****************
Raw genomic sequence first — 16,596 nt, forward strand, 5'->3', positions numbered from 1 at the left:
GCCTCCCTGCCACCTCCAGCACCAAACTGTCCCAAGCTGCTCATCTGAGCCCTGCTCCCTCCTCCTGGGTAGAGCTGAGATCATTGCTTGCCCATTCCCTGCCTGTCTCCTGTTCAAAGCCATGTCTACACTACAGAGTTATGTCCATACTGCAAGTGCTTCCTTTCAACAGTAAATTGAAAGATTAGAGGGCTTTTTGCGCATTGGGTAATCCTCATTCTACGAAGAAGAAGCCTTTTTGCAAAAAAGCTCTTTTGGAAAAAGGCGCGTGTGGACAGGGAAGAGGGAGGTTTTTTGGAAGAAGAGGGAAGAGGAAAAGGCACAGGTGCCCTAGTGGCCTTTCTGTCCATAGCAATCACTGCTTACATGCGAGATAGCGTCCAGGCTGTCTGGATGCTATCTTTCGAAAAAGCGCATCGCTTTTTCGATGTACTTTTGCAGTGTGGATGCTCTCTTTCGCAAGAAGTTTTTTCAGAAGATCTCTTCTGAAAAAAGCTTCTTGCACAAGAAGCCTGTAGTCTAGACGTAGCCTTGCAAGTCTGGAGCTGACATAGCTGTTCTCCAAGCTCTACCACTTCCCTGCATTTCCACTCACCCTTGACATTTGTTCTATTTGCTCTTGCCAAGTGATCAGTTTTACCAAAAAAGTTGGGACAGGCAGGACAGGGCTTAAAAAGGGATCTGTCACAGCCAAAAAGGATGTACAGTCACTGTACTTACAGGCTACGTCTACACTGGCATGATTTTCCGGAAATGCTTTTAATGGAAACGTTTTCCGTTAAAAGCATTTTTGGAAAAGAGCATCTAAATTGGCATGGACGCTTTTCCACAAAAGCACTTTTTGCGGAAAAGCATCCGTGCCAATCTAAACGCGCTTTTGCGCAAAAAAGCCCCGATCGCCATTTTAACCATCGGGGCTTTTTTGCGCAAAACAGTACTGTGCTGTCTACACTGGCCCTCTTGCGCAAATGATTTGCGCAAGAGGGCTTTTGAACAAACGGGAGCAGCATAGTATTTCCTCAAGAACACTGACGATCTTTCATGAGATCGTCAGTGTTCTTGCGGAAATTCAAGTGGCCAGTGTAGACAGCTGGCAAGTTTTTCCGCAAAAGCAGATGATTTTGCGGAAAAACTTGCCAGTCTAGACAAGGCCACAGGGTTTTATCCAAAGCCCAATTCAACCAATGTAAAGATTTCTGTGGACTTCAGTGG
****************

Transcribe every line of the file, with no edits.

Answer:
Raw genomic sequence first — 16,596 nt, forward strand, 5'->3', positions numbered from 1 at the left:
GCCTCCCTGCCACCTCCAGCACCAAACTGTCCCAAGCTGCTCATCTGAGCCCTGCTCCCTCCTCCTGGGTAGAGCTGAGATCATTGCTTGCCCATTCCCTGCCTGTCTCCTGTTCAAAGCCATGTCTACACTACAGAGTTATGTCCATACTGCAAGTGCTTCCTTTCAACAGTAAATTGAAAGATTAGAGGGCTTTTTGCGCATTGGGTAATCCTCATTCTACGAAGAAGAAGCCTTTTTGCAAAAAAGCTCTTTTGGAAAAAGGCGCGTGTGGACAGGGAAGAGGGAGGTTTTTTGGAAGAAGAGGGAAGAGGAAAAGGCACAGGTGCCCTAGTGGCCTTTCTGTCCATAGCAATCACTGCTTACATGCGAGATAGCGTCCAGGCTGTCTGGATGCTATCTTTCGAAAAAGCGCATCGCTTTTTCGATGTACTTTTGCAGTGTGGATGCTCTCTTTCGCAAGAAGTTTTTTCAGAAGATCTCTTCTGAAAAAAGCTTCTTGCACAAGAAGCCTGTAGTCTAGACGTAGCCTTGCAAGTCTGGAGCTGACATAGCTGTTCTCCAAGCTCTACCACTTCCCTGCATTTCCACTCACCCTTGACATTTGTTCTATTTGCTCTTGCCAAGTGATCAGTTTTACCAAAAAAGTTGGGACAGGCAGGACAGGGCTTAAAAAGGGATCTGTCACAGCCAAAAAGGATGTACAGTCACTGTACTTACAGGCTACGTCTACACTGGCATGATTTTCCGGAAATGCTTTTAATGGAAACGTTTTCCGTTAAAAGCATTTTTGGAAAAGAGCATCTAAATTGGCATGGACGCTTTTCCACAAAAGCACTTTTTGCGGAAAAGCATCCGTGCCAATCTAAACGCGCTTTTGCGCAAAAAAGCCCCGATCGCCATTTTAACCATCGGGGCTTTTTTGCGCAAAACAGTACTGTGCTGTCTACACTGGCCCTCTTGCGCAAATGATTTGCGCAAGAGGGCTTTTGAACAAACGGGAGCAGCATAGTATTTCCTCAAGAACACTGACGATCTTTCATGAGATCGTCAGTGTTCTTGCGGAAATTCAAGTGGCCAGTGTAGACAGCTGGCAAGTTTTTCCGCAAAAGCAGATGATTTTGCGGAAAAACTTGCCAGTCTAGACAAGGCCACAGGGTTTTATCCAAAGCCCAATTCAACCAATGTAAAGATTTCTGTGGACTTCAGTGG